Isn´t life funny? Just this morning I was going through some old pictures and documents (and sneezing all the time), when I found a letter I received from a Brazilian lady who lived in Portland, when I was living in Corvallis, OR. We met in a get together for Brazilian expats and, during our conversation, we found out that we were from the same town. She asked my last name and when I told her it was Lhullier, she asked: Are you related to Baptista Lhullier? It turns out she had a photograph of her mother taken by my great-grandfather, Jean-Baptiste Lhuillier, or Baptista Lhullier.
Now, this lady, who was in her late sixties when we met, had to move with her family to another town during WWII, because their business had been burned down by protesters. The family descended from Germans, and only for that reason some stupid people (they´re the same everywhere) thought they might be nazi sympathizers. Many years later,in her new town, Porto Alegre, she met her husband, an American, and went to live in the U.S.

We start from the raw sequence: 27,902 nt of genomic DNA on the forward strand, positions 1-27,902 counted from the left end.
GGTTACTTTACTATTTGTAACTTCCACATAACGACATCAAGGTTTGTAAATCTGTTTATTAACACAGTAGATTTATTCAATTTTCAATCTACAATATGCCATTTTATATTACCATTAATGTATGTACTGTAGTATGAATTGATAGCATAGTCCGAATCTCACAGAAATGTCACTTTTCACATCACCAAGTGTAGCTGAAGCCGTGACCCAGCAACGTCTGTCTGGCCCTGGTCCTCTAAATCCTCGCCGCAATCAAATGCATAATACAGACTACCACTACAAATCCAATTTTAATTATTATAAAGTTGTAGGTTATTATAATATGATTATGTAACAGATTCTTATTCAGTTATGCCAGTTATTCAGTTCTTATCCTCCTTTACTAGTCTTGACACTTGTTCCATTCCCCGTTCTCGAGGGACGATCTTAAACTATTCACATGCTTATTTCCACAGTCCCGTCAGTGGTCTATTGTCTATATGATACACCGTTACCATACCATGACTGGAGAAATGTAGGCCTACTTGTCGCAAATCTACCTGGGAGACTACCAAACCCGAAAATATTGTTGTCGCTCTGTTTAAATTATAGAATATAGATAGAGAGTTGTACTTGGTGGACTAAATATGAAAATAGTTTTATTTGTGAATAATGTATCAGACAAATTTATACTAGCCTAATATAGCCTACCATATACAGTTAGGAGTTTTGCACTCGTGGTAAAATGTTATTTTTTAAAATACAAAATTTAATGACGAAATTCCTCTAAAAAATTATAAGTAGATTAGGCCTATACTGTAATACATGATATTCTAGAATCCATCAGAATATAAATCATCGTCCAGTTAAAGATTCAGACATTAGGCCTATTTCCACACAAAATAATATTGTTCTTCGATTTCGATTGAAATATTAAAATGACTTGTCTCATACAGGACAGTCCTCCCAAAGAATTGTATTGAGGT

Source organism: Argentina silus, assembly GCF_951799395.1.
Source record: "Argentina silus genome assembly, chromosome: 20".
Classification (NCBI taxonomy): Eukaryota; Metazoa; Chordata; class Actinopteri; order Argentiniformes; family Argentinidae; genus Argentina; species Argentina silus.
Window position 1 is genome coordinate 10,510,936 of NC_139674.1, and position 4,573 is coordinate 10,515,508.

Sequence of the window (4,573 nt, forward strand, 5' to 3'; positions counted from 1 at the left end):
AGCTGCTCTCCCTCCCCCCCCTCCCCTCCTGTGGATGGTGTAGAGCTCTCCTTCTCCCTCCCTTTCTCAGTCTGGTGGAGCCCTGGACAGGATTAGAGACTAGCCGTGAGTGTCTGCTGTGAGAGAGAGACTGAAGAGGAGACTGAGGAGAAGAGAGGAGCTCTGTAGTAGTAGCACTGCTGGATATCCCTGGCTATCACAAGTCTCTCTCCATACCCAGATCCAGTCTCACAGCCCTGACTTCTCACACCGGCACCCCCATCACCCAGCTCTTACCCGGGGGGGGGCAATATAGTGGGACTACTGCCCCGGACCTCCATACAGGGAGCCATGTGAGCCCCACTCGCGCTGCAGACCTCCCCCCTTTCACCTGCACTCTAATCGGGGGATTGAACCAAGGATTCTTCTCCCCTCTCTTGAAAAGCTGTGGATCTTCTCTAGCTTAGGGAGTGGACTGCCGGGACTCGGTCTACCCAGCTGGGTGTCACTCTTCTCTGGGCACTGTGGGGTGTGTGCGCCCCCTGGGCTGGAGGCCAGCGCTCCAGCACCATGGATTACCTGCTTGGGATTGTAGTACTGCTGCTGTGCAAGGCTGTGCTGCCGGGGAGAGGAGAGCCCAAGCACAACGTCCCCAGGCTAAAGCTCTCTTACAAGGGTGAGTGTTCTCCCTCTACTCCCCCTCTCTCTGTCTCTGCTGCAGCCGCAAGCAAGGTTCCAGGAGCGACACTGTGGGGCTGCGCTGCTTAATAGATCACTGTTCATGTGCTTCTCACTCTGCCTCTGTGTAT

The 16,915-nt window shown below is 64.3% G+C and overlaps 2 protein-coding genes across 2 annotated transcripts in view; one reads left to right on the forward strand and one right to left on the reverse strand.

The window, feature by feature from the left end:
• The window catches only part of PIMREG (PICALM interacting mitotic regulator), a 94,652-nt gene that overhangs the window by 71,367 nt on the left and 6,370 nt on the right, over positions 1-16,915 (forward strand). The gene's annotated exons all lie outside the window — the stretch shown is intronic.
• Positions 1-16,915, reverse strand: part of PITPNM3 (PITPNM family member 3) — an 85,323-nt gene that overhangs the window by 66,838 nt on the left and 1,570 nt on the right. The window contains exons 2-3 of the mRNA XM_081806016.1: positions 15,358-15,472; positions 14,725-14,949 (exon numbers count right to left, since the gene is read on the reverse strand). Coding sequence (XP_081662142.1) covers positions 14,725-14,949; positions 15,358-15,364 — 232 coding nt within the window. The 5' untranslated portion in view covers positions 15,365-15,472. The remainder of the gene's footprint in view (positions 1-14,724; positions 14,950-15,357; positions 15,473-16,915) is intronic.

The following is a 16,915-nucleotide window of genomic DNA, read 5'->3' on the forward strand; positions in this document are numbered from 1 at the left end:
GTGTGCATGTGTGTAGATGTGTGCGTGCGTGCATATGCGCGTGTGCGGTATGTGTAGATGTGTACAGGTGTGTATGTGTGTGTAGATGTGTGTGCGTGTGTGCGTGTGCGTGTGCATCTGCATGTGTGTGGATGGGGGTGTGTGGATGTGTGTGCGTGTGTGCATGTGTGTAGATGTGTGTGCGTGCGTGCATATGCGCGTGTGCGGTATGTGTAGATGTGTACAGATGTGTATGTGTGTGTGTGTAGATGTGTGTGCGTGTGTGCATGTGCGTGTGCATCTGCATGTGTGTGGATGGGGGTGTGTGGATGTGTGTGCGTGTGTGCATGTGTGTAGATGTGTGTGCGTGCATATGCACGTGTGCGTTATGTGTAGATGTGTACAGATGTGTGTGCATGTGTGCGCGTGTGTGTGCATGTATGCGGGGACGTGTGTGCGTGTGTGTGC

I told her that my great grand-father´s home had been burned down in France, and that was why he had come to Brazil in the middle of the 19th century, as a young man and a photographer´s apprentice. He was caught right in the middle of Les Misérables plot , in an anti-Órleanist revolution, suffering the consequences of something he hadn´t started.The whole family got whatever they had left and came to Pelotas, in Southern Brazil. There they established their business and prospered.
My great- grandfather changed his name to Baptista Lhullier and, together with his brother-in-law, Charles Sérres, opened the first photographic studio in Pelotas, in the 1850´s. In my Images section there is a photograph of my grandfather, Alfredo, taken by his father, Baptista.
I find those kind of stories fascinating. They make the world a smaller and richer place.
Who knows? Maybe one of these days I might drop by San Francisco, New York, Mumbai, London, Galway,Algiers etc to take a picture and say hello.